Germany’s important Target-2 debate

Economists’ view on countries leaving euro

Europe and the rest of the world should be examining the debate among German economists about what would happen to the Target-2 intra-euro area imbalances if a member country left Europe’s economic and monetary union.

Target-2, an operating arm of the European financial system set up in the 1990s to regulate interbank credit, has grown into a massive nodal arrangement of credits and debits linking EMU national central banks. Under Target-2, Bundesbank advances to the weaker states via the European Central Bank was €902bn at the end of April, down from €923bn at the end of March, having doubled in the past four years, partly as a result of the ECB’s quantitative easing programme of government bond purchases.

Under current regulations, Target-2 balances are treated simply as central bank balance sheet entries that are unredeemable, without expiry dates and produce interest at the ECB’s main refinancing rate (0%).

This should change, according to some leading German academics. Hans-Werner Sinn, Clemens Fuest, Karl Konrad and Christoph Schmidt are all associated with recommendations for a legal mechanism for countries to leave the euro without departing the European Union. They are suggesting a new framework to transform Target-2 imbalances into a collectable debt or credit that would be settled by the departing state.

The debate is important for four reasons. First, the economists are leading public figures with some traction in Chancellor Angela Merkel’s ‘grand coalition’, as well as among parliamentary opposition parties. Sinn and Fuest are former and current presidents of the Ifo economics institute. Schmidt, president of the RWI-Leibniz institute, chairs the German council of economic experts. Konrad is a former chairman of the Berlin finance ministry’s council of scientific advisers.

Second, their arguments add substance to discussions at the German finance ministry that were started in 2015 over whether Greece should leave the euro. The question could acquire fresh virulence if negotiations over Greece leaving its international rescue programme turn sour, or if the political and economic position in Italy deteriorates in coming months.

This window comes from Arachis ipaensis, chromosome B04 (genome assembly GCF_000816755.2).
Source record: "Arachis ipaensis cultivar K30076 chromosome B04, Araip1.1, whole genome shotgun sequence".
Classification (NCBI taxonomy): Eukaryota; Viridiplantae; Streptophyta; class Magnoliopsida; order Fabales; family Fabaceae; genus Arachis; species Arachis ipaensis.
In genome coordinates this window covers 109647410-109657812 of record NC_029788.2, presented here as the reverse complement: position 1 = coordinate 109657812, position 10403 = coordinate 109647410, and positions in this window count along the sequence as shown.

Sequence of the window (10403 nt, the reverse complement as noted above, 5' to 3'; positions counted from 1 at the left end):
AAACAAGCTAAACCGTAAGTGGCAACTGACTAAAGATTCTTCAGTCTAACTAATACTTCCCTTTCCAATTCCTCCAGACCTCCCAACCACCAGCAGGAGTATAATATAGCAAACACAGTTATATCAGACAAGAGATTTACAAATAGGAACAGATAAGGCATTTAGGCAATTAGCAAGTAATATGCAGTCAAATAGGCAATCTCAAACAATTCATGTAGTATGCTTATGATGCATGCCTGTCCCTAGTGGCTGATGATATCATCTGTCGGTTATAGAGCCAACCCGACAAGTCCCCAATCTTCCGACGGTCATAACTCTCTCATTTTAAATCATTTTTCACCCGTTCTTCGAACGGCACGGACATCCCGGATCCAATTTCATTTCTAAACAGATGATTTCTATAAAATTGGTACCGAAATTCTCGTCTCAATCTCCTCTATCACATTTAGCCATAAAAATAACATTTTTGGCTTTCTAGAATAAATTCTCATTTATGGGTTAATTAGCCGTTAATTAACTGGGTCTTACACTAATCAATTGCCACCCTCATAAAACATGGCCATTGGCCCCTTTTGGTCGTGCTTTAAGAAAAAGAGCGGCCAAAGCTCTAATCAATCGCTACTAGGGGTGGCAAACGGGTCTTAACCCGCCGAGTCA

Third, the issue is closely linked to the wider question of reinforcing EMU’s architecture. Germany has been pressing for a mechanism for an ‘orderly’ restructuring of euro area sovereign debts as a precondition for greater ‘risk-sharing’.  Leading figures in France have criticised the German initiative, pointing out that German insistence on private creditors writing off loans to Greece was a fundamental reason for the Greek debt crisis in 2010. Eight years later, establishing a method for finding a backdoor out of EMU is hardly consistent with the vision of a reformed euro area with a political commitment for sharing risks.

Fourth, the ECB has made fluctuating statements on the Target-2 impact if a country left the euro.  In January 2017 Mario Draghi, the ECB president, in response to a written question from Italian MEPs, said that if a country were to leave the euro system, its central bank’s claims on or liabilities to the ECB would need to be settled in full.

In April 2017, answering a question from Hans-Olaf Henkel, the German MEP, on whether Germany would get its money back if it left the euro, Draghi backtracked: ‘The euro is irrevocable … it is not appropriate for the ECB to engage in any reflections on hypotheses or assumptions not provided for in the treaty.’ In May 2017, in the Dutch parliament, Draghi refused to give further details when asked whether, if it left the euro, the Netherlands would receive a lump sum payment of €100bn, the size of the Dutch positive Target-2 balance.

Draghi’s recent caution contrasts with a speech in 2014 in Helsinki in which he stated, ‘If there are parts of the euro area that are worse off inside the union, doubts may grow about whether they might ultimately have to leave. And if one country can potentially leave the monetary union, then this creates a replicable precedent for all countries.’

On 9 April, answering questions at the European Parliament’s economic and monetary affairs committee, Vitor Constancio, the ECB vice-president, stated that if a country left the euro (which he termed as very unlikely), central banks would settle Target-2 balances using their existing assets. Although he did not give details, this indicated that a departing country could make use of government bonds, foreign exchange reserves and even gold to settle its accounts.

These statements leave open the question of what currency would be used to settle the balances, which in the case of a weaker country leaving could be a lot less valuable than the euro. Furthermore, the definition of ‘settle’ requires explanation. A departing debtor central bank, after an accounting readjustment, could simply guarantee the new Target-2 debt with its assets, so nothing would change substantially. This appears to be the outcome the German economists wish to forestall.

If tensions in the euro area get worse, despite positive economic developments in the last five years, then the divide between the countries that have done well from EMU and those that have fared worse would intensify. And the €900bn Target-2 imbroglio would be in the centre of that discussion.


Marcello Minenna is Head of Quants at Consob, PhD Lecturer at the London Graduate School in Mathematical Finance and Adjunct Professor of Quantitative Finance at Bocconi University. The opinions expressed are the author’s own and do not reflect those of Consob.

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